New method detects coffee adulteration
Are you sure the coffee you’re drinking is the one it says on the label? High-quality, expensive arabica coffee may be adulterated with cheaper robusta coffee for financial gain, which is why researchers from the Quadram Institute have developed a new technique to detect contamination.
The price difference between arabica coffee and robusta coffee is not only down to taste, but also because robusta plants are higher yielding and easier to grow. However, once they have been roasted and ground, it is difficult to distinguish between the two types.
Identifying undeclared blends relies on detecting the chemical 16-O-methylcafestol, or 16-OMC, which is found in robusta but not in arabica. But this method is expensive and can take up to three days, making large-scale surveillance impractical.
Instead, researchers from the Analytical Sciences Unit used a benchtop NMR spectrometer from Oxford Instruments to detect 16-OMC, which uses radio waves and strong magnets to get detailed information about the molecular composition of a sample. This method reduced the time taken to process samples to 30 min, and is sensitive enough to detect just 1% robusta in an arabica/robusta blend.
“This is an important milestone for detecting fraud in coffee, as 1% is the generally accepted cut-off between trace contamination, which might be accidental, and more deliberate adulteration for economic gain,” said Dr Kate Kemsley from the Quadram Institute, who led the research.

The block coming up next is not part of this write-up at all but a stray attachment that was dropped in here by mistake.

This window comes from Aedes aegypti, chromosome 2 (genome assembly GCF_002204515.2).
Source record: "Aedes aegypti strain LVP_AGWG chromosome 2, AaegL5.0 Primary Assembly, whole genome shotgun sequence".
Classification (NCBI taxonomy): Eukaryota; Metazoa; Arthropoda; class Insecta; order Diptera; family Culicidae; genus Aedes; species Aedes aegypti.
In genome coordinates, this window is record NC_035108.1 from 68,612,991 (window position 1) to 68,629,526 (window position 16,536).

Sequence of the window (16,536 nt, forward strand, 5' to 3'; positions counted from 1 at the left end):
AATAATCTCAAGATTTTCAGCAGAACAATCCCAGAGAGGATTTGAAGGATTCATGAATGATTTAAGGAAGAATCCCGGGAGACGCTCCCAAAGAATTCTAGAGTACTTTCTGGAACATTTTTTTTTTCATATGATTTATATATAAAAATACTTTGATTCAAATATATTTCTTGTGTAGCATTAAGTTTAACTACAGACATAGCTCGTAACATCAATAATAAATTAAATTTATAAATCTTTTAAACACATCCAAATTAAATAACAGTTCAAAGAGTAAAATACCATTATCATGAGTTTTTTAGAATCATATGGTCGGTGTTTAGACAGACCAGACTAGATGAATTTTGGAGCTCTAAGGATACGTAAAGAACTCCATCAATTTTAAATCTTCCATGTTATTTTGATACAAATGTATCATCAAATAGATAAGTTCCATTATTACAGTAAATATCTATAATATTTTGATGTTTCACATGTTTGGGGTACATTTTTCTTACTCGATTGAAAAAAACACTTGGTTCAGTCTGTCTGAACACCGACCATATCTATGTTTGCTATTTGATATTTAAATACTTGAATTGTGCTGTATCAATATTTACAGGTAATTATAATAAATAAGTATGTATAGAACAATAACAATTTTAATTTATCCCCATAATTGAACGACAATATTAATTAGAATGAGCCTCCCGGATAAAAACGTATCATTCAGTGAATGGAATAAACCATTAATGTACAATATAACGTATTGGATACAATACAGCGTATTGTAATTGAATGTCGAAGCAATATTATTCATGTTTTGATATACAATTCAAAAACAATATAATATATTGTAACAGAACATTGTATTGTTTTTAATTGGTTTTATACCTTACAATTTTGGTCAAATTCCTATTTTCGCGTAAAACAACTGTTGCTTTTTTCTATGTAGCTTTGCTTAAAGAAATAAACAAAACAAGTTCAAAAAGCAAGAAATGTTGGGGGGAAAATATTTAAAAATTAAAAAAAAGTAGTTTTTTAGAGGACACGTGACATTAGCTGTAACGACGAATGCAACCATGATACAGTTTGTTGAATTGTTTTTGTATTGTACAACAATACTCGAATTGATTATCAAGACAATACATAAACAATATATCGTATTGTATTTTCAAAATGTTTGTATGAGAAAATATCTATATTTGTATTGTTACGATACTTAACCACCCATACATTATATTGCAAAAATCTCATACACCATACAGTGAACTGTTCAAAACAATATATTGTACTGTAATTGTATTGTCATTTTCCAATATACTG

The new sensitivity revealed that arabica does in fact contain low levels of 16-OMC, so rather than testing for its presence, they devised software to assess whether the level was above a certain threshold.
After testing 60 retail samples of ‘100% arabica’ coffees sourced worldwide, they found six of them were suggestive of adulteration with another coffee.
“It was immediately obvious using our test that there were several suspicious samples, producing results that were consistent with the presence of substantial amounts of robusta — far more than would be expected through unavoidable contamination,” explained Dr Kemsley.
The researchers estimated there is a 5–20% prevalence of fraud for ground roast coffee products claiming to be 100% arabica.
Therefore, consumers may be paying premium prices for a product they are not receiving. Better surveillance techniques, such as the NMR detection method, will help reassure consumers about the authenticity of their products and ensure farmers receive a fair price for their produce.
Giles Chapman, Head of Intelligence at the Food Standard Agency’s National Food Crime Unit, said: “We’re always keen to understand how scientific advances expand the range of tools which can be used to validate the authenticity of food products sold to UK consumers. This piece of work has generated some interesting insights which we will be looking to explore further.”
The research was funded by the Biotechnology and Biological Sciences Research Council and published in the journal Food Chemistry.
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